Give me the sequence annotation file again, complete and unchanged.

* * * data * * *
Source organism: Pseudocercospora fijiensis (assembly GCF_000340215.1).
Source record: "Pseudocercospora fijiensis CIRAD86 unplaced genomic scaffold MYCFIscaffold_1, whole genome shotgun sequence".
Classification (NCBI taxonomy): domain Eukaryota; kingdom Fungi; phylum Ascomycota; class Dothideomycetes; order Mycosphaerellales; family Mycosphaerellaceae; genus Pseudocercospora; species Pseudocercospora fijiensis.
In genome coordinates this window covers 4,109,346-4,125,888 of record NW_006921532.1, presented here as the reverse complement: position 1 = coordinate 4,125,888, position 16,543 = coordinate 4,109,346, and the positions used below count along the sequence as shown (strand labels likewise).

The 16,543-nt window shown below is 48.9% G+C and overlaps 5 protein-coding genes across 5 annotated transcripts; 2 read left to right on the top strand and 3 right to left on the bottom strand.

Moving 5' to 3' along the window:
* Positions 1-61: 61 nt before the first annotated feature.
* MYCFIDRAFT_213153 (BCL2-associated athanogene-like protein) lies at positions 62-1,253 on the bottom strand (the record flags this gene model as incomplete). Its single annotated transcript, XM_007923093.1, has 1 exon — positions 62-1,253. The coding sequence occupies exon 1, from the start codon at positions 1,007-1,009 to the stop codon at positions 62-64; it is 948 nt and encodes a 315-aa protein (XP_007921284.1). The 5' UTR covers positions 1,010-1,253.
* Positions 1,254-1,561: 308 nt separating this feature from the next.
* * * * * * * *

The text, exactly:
Source organism: Pseudocercospora fijiensis (assembly GCF_000340215.1).
Source record: "Pseudocercospora fijiensis CIRAD86 unplaced genomic scaffold MYCFIscaffold_1, whole genome shotgun sequence".
Classification (NCBI taxonomy): domain Eukaryota; kingdom Fungi; phylum Ascomycota; class Dothideomycetes; order Mycosphaerellales; family Mycosphaerellaceae; genus Pseudocercospora; species Pseudocercospora fijiensis.
In genome coordinates this window covers 4,109,346-4,125,888 of record NW_006921532.1, presented here as the reverse complement: position 1 = coordinate 4,125,888, position 16,543 = coordinate 4,109,346, and the positions used below count along the sequence as shown (strand labels likewise).

The 16,543-nt window shown below is 48.9% G+C and overlaps 5 protein-coding genes across 5 annotated transcripts; 2 read left to right on the top strand and 3 right to left on the bottom strand.

Moving 5' to 3' along the window:
* Positions 1-61: 61 nt before the first annotated feature.
* MYCFIDRAFT_213153 (BCL2-associated athanogene-like protein) lies at positions 62-1,253 on the bottom strand (the record flags this gene model as incomplete). Its single annotated transcript, XM_007923093.1, has 1 exon — positions 62-1,253. The coding sequence occupies exon 1, from the start codon at positions 1,007-1,009 to the stop codon at positions 62-64; it is 948 nt and encodes a 315-aa protein (XP_007921284.1). The 5' UTR covers positions 1,010-1,253.
* Positions 1,254-1,561: 308 nt separating this feature from the next.